When we entertain, whether cocktails or dinner, we serve drinks and hors d’oeuvre with as little effort as possible.

  • If we’re going to serve wine, we start with open bottles of red and white, and leave unopened bottles on the side so guests can uncork them when they’re ready for more.
  • If we’re serving cocktails, we mix pitchers of Margaritas or Bloody Marys in advance, and leave fix-your-own ingredients on the side for the Martini crowd, gin-and-tonic and whiskey-and-soda fanciers.
  •  
    For nibbles, we create a charcuterie board. There is no preparation required, with the possible exception of slicing a baguette.

    Just purchase the ingredients and place them on a cheese board or tray and arrange them in an attractive manner.
     
     
    WHAT IS CHARCUTERIE?

    Charcuterie (shar-KOO-tuh-REE) is a French term for fancy pork-based and related products made by a charcutier (shar-koo-tee-AIR), a specially trained pork butcher.

    Originally, the art of charcuterie was used to preserve meat in the Middle Ages. The art continues in France as a hallmark of fine cuisine.

    While many charcuterie products contain only pork as their meat base, just as often the pork is combined with other meats, fowl or game.

    Modern charcuterie has expanded to include items with no pork at all—products made only of poultry, venison, vegetables or fish.

    Check out our Charcuterie Glossary for the products are common offerings of a charcutier.
     
     
    WHAT’S ON A CHARCUTERIE BOARD (PLATE)?

    It’s not just meat. You can often order meat-only charcuterie plates at restaurants.

    But many charcuterie plates—especially those served at cocktail parties or before dinner—contain cheeses and garnishes.

    Thus, it’s not just cured meats and pâtés, but:

  • Artisan breads and toasts
  • Assorted fine cheeses (semihard, soft, blue, etc.)
  • Assorted olives
  • Dried fruits
  • Fresh fruits: grapes plus small varieties like clementines, kumquats and Lady apples and figs
  • Mustard and fig or sour cherry jam
  • Pickled vegetables: artichoke hearts, dilly beans, cornichons, peppadews, sweet gherkins
  • Pickled fruits, especially those that are easy to pick up, like apple and pear slices
  •  
    Here’s how to quick-pickle fruits and vegetables.
     
     
    RULES OF THUMB

  • Go for bold colors and flavors that provide a special experience (people can eat ham and Swiss at home).
  • Fresh vegetables brighten up a board, including grape tomatoes, baby carrots and radishes.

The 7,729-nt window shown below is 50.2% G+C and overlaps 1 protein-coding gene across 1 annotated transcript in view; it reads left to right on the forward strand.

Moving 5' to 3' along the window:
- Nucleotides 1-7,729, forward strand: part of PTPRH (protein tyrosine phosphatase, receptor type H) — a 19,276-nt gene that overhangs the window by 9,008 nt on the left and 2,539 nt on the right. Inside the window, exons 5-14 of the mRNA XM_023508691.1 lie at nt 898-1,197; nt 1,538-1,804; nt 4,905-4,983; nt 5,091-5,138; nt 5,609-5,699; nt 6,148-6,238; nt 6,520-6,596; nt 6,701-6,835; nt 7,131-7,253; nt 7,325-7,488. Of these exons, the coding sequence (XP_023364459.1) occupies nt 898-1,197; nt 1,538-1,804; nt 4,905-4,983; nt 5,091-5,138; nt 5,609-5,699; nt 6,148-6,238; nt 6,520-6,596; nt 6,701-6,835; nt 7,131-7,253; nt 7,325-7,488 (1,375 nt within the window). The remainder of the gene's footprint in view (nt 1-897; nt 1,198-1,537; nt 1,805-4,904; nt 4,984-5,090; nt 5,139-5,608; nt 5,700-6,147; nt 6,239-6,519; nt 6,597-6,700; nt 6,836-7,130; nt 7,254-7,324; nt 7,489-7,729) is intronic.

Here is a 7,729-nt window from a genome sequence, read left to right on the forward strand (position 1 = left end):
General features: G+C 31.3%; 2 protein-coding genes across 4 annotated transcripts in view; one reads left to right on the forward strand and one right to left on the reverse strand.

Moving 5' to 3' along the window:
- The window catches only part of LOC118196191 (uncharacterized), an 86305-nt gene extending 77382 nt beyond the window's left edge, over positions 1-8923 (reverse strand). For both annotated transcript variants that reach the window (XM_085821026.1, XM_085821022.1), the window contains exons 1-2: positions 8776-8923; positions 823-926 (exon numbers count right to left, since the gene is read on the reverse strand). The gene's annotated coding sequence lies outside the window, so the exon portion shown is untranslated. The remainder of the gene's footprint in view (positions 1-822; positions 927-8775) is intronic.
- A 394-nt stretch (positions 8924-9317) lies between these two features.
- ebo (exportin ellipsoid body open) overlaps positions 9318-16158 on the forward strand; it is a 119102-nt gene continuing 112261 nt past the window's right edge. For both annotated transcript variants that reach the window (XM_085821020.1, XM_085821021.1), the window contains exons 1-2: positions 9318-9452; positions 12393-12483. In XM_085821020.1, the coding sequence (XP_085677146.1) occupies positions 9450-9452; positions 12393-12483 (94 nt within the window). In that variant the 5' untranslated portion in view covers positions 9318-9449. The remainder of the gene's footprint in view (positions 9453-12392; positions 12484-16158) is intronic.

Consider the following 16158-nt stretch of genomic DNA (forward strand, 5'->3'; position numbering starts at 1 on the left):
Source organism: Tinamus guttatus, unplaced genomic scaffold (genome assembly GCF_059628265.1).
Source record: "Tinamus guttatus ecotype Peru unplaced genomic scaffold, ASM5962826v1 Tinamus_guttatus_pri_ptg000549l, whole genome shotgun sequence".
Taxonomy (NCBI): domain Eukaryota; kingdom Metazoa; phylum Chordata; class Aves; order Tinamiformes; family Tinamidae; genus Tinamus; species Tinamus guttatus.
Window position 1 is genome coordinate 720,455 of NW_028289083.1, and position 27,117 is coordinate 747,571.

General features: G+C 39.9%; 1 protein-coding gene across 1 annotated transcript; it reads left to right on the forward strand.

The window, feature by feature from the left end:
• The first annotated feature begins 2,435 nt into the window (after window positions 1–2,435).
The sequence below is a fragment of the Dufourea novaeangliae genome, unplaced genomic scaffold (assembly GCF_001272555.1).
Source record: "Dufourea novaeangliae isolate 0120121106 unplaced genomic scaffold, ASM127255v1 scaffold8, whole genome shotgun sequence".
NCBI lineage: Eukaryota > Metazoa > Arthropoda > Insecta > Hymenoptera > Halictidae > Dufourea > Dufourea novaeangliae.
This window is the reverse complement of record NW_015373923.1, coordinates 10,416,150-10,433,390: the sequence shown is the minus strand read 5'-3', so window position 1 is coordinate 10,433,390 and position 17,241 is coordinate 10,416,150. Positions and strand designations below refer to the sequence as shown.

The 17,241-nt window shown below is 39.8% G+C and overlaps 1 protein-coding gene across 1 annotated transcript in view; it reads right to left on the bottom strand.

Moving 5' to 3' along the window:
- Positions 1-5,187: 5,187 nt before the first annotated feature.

• Dried fruits brighten up a board: apricots plus tropical dried fruits like kiwi, mango and papaya (although dates and figs are wonderful with charcuterie.
  • For fresh fruits, go for color: some raspberries and/or strawberries, multicolored seedless grapes, orange slices.
  • Mix the classic and the new items, the sweet and the salty, a contrast of textures.
  • To help with your own selection, consider cheeses, meats and condiments from a specific region or country’s cuisine. American, French and Italian are popular, but how about Greek or Scandinavian?
  • Offer enough variety for the different preferences.
  • For vegans, provide more fruit options, plus raw vegetables. If your cheese counter sells vegan cheese, pick one up. Vegan cheeses like Miyoko’s are delicious.
  • Arrange items with enough space between them. If things are too crowded, it impedes making a choice.
  • If you find that you have too much for one board, set up a second board. Put it on a separate surface, if feasible.
  • Don’t worry about buying too much. You can enjoy the leftovers for breakfast, lunch and dinner, with soups and salads, until they’re gone.
  • TIP: We often melt the leftover cheeses into a fondue, dipping leftover bread, dried fruits and charcuterie!
  •  
     
    HOW MUCH SHOULD YOU CHOOSE?

    For A Small Group

    Here’s a suggestion from DeLallo, an online purveyor of fine foods, who contributed much of the content for this article.

    For 4 to 8 guests:

  • 4-5 cheeses
  • 3-4 meats (prosciutto, salami, sausage)
  • 3-4 olive and antipasto items
  • 1-2 spreads
  • 2 crackers/breads/breadsticks
  • Dried fruits and nuts
  • Fresh items to accent the board: herbs, small fruits (mandarins, grapes), raw vegetables
  •  
    Here’s what DeLallo chose for the smaller charcuterie board.
     
     
    For 8 Or More

    For a larger crowd, consider:

  • 5-6 cheeses
  • 4-5 meats
  • 7-8 olive and antipasto items
  • 2-3 spread
  • 5-6 starches (breads, breadsticks, crackers, gourmet toasts)
  • Fresh items to accent (herbs, fruit, veggies)
  • Dried fruit and nuts
  • Fresh items to accent the board: herbs, small fruits (mandarins, grapes), raw vegetables
  •  
    Here’s what DeLallo chose for the charcuterie board.
     
     
    Bon appétit!

     


    [1] A slate board creates a dramatic backdrop for the charcuterie and cheeses (photos #1, #2 and #3 © DeLallo).


    [2] A white tray or board brightens up the goodies. You can place a small plate atop the board to hold soft cheeses or pâtéa, so they don’t “spread” onto other items.


    [3] A smaller board for two to four nibblers.


    [4] Cornichons are savory pickles. Sweet gherkins are another option (photo © The Nibble).

    Dried Apricots
    [5] Dried apricots are delicious with charcuterie, and add color to the board (photo © Olha Afanasieva | iStock Photo.


    [6] Multicolored grape tomatoes are a festive garnish (photo © Lovefood Art | Pexels).

     

      


    THE NIBBLE Blog – Adventures In The World Of Fine Food

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